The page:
Outlining and writing

So, are you stuck on the outlining portion of your book?

First off, how far are you in your outline/writing of the book?

As I mentioned in my other post, I have used ingridsnotes’s explanation of plot.. (I don’t know her personally but she explained plotting best, and for free). I have read through KM Weiland’s “Structuring Your Novel” and the book gives good examples of each plot point, but I felt I really shouldn’t have spent any of my money.

So, depending on which part of the outlining you did, skip to the section you need:
00) I am a discovery writer, therefore I do not outline
a) I just have bare elements of my book: my character / my world / crazy plot or event
b1) I have plotted each section, but have not gone over any chapter outlines
b2) I have plotted most parts of my book, but am stuck on a specific scene
c) I’ve finished my book outline, but am having difficulty putting it together when writing

Dear Discovery Writer,

All the more power to you! The more I try to outline, the more I tend to think “I’m a discovery writer, I don’t need outlines!” Haha But what I have noticed, and this is only my personal opinion, is that writing is similar to cooking.

Some people like to take what they have on hand and create whatever dish they thought of at the time. Is that you? Well, if so, is each dish a 10 out of 10? Or did you ever create some duds?

But unlike cooking, writing a book is a lengthier process, and there can be many do-overs.

I would however get some feedback from another writer, you know, to taste test before the point of no return.

Dear Passionate Beginner,

I was in your place not long ago. This is where I got stuck, for the longest. I had my “unique” angle for a story, but nothing else was fleshed out, but still… I wanted to get started in my writing!

If you feel you need to give your characters some life, try to find pictures of your character online. Actresses and actors are easy to find great pictures/different poses of to breathe some life into your characters. They grow on you once you have a mental image of them.

Once characters come to life, you will start to notice that their personalities will steer your book into directions that become more believable, and the dialogue between them will also start to show more variety.

Dear Major Plotter,

Major plotting, even by itself is a BIG, HUGE step. This is after all, the selling point of your book. You may think you have the winning formula, but do you? What I found in my writing is that… despite how I wanted my story to go, my main character wouldn’t let me go past a certain scene because she would never take another step until the previous scene was resolved. This was hard for me since, I really do have to kill a character. This character was supposed to do something drastic in the plot later on.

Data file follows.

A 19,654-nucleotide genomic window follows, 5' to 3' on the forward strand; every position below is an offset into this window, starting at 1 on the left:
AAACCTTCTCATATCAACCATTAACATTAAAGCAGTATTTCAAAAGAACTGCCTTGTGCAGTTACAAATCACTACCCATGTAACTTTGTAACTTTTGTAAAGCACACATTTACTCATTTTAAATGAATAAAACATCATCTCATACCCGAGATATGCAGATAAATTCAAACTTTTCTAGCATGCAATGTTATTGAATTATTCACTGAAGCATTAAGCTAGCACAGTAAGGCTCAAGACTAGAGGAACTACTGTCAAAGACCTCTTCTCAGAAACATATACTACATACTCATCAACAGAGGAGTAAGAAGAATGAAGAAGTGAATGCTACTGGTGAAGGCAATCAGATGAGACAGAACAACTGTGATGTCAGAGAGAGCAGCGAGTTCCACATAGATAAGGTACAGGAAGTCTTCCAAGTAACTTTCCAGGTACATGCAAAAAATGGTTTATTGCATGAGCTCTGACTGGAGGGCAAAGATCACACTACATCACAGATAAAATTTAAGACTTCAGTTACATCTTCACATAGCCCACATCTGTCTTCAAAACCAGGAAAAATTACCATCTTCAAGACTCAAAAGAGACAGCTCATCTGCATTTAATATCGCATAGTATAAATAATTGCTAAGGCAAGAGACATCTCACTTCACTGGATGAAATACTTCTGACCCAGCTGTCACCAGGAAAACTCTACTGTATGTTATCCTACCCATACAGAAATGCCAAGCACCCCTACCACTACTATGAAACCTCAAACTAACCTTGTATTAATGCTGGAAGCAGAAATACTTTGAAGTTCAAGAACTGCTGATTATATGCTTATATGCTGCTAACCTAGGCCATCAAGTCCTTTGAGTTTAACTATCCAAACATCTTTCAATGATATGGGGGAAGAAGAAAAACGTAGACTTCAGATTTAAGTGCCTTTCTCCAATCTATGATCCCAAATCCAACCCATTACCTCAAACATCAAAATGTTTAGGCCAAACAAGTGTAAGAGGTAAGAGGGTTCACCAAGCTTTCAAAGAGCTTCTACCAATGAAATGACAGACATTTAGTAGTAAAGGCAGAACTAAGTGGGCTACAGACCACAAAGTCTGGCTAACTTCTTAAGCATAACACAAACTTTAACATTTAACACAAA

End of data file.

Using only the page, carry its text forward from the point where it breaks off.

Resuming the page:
So my advice is yes, you can jump into writing the beginning chapters without an in-depth outline, but keep an eye out for any drastic changes caused by your characters.

Dear Stuck-on-Scene,

So, what kind of “mud” are you stuck in? Is it the “it’s-too-boring” scene, or is it the “I can’t get from point A to point B?” The key to good writing is about the balance of action and information right? I gathered from other sources, when it’s the “boring” scene, usually dialogue, there’s ways of getting away with this.

For “boring scenes”:
1) Location
One, have the dialogue in a weird place. For example, they are exploring a cave. You can easily mix in some interesting scenes while they talk

2) Distractions
So, think of the tv show “Friends”… Most of the time they’re at the coffee shop or their apartment. But, what sticks in your mind? Do you really remember every conversation? The most memorable for me was the scene of Joey eating jam. Sometimes something small can turn into something big and make the scene pleasurable.

Cant get from point A to point B fast enough?
At this point here, either you get some immediate feedback from someone who reads your novel or you just have to stick with it and write. And write and write. Good thing you can have other people pick at the scene and save yourself at the editing phase.

Dear Putting It Together,

I’m frankly envious. You are now tasked with the dreaded word count looming over your head. Key point here is to get rid of ALL distractions. That means, turn off the internet wifi on your laptop or pull the internet cord out of your computer! Stat! Jot down your writing scenes in as few words as possible and get set to turn your keyboard on fire! Also, use your music player. Only play music that feeds your writing soul. Or if that doesnt work for you, did you download the keyboard typing sounds I recommended earlier?

Congrats! You’re almost there!


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